A recent news clip posted by Caitlin Conrad/KTVL.com in southern Oregon discusses the fear that the Oregon Hunters Association and others have been fearing a wolf population such as Montana’s and Idaho’s current and expanding wolf population. They do not want to see that.
SOUTHERN Ore – Wolves in our western wilderness are part of the American heritage. For decades the animals were absent thanks to a manmade eradication. Now they’re back, again because of human intervention.
The comeback of wolves is one which makes wildlife advocates very happy, and hunters and ranchers very unhappy.
The Oregon Hunters Association says it’s been watching what’s happened in Idaho and Montana, and a wolf population like theirs is not something it wants to see.
Lance Podolski is one of the southwest directors for the OHA. He says the wolf packs we have, have already changed what’s available to hunt in the northeast part of the state. Podolski says he used to love hunting in the Hells Canyon area, but doesn’t plan to go back, “the elk are not where they’ve been in the past, they’re not up on top, they’re not in the open much at all if at all,” he said
In other words the prey is getting smarter, and hunters like Podolski are coming home empty handed. Which isn’t just bad news for those looking to bag an elk, it’s also hard on the state. ODFW’s funding comes almost entirely from tag and fishing license sales. This week state biologists confirmed OR-7, southern Oregon’s celebrity wolf, has found a female. The new companion makes a pack in western Oregon a real possibility.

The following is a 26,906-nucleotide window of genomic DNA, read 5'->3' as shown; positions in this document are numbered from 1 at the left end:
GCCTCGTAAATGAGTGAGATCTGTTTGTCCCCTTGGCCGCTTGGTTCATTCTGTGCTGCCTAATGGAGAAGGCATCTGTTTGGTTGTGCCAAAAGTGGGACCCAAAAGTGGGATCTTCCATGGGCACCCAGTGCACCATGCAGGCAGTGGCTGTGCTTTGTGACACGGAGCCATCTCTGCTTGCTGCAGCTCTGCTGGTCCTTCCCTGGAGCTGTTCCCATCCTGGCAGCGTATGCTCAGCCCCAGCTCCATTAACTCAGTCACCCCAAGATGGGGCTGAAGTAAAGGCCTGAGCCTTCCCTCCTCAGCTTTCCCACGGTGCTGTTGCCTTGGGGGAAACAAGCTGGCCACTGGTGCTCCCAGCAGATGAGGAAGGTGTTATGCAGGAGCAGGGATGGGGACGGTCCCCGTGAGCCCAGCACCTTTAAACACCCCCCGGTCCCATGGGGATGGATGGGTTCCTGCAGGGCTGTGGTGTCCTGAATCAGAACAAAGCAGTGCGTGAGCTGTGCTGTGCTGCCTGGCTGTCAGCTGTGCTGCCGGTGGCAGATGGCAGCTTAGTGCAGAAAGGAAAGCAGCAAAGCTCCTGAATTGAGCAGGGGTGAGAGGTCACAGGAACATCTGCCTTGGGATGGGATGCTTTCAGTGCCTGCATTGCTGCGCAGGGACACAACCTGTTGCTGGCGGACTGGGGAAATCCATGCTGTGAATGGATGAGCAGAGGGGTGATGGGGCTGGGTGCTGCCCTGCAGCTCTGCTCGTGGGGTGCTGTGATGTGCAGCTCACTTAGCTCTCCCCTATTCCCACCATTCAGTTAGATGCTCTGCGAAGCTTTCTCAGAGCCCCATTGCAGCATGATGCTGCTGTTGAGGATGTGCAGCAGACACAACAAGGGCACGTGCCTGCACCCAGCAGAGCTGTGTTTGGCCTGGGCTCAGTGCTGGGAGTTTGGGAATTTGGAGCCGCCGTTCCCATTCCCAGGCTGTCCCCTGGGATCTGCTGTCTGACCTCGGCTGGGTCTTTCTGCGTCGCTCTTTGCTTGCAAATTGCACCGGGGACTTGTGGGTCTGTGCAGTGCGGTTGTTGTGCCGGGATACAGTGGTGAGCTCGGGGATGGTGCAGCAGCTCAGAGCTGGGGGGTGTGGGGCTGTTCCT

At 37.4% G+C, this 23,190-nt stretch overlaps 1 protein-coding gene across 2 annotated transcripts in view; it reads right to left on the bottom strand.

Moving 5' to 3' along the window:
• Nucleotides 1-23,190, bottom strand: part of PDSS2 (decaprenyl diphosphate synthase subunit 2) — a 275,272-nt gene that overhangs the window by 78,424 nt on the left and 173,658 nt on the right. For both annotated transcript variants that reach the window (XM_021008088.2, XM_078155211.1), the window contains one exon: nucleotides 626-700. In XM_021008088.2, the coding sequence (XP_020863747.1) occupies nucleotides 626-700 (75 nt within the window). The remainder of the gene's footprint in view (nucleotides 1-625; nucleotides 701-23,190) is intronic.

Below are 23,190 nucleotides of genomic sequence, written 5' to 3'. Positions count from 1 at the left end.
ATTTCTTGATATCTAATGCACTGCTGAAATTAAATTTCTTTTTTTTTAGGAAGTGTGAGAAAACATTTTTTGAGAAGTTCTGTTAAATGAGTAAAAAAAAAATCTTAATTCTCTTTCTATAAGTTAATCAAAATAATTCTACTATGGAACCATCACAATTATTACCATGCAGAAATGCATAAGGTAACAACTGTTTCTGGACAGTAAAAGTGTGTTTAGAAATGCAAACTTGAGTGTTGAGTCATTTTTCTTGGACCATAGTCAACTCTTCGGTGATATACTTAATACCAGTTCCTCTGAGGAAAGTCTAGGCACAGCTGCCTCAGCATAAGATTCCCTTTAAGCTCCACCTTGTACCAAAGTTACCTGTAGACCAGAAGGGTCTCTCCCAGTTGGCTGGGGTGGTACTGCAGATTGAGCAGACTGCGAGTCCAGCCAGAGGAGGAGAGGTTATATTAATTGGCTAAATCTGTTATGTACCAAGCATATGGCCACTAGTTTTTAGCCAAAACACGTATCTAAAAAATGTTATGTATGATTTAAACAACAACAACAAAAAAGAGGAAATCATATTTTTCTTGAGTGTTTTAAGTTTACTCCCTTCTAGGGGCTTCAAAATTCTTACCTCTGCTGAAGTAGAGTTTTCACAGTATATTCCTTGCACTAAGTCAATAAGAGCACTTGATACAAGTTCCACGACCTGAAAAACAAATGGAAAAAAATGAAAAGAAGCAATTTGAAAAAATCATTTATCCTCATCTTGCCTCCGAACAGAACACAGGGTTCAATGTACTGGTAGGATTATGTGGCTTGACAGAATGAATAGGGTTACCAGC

Currently the animals are state protected in the eastern part of the state, and west of highway 395, they are also federally listed endangered species. Podolski believes Oregon, like other states, will eventually see the delisting of wolves. He hopes this will be followed by the opportunity to hunt the animals as a form of population control.
Wildlife advocates here say they’re not ready to take a position on hunting wolves but will say they want to see the federal listing stick. “We need a fair and balanced plan to manage wolves, and federally endangered species listing gives us that fair and balanced plan,” said Morgan Lindsay with Klamath Siskiyou Wild.
Hunting the formerly endangered species is a controversial topic, because for many wolves are beloved. In Idaho the state far surpassed its wolf management numbers and hunting the animals was opened up. In 2013 Idaho hunters killed 356 wolves and the year before, they harvested 329. How Oregon’s hunting system could work is yet to be determined.
Poldoski says hunting is just one more tool we use to manage wildlife. He says it’s our responsibility as wildlife managers is to provide protection for all animals, predators, and prey alike. He says Oregon is already seeing a decrease in deer and elk, and argues wolves will only the problem worse.
Up at wolf headquarters in La Grande, ODFW’s Russ Morgan, says we shouldn’t get ahead of ourselves. Morgan is the wolf program coordinator and a hunter himself. He says the state is already working on a wildlife impact study. Morgan warns people against trusting guess work, “to just say because we have wolves, our elk populations will go down, or deer, or whatever, is probably not based on solid science,” he said.
Morgan says the study will also take into account the impact wolves have on other big predators like cougars and bears.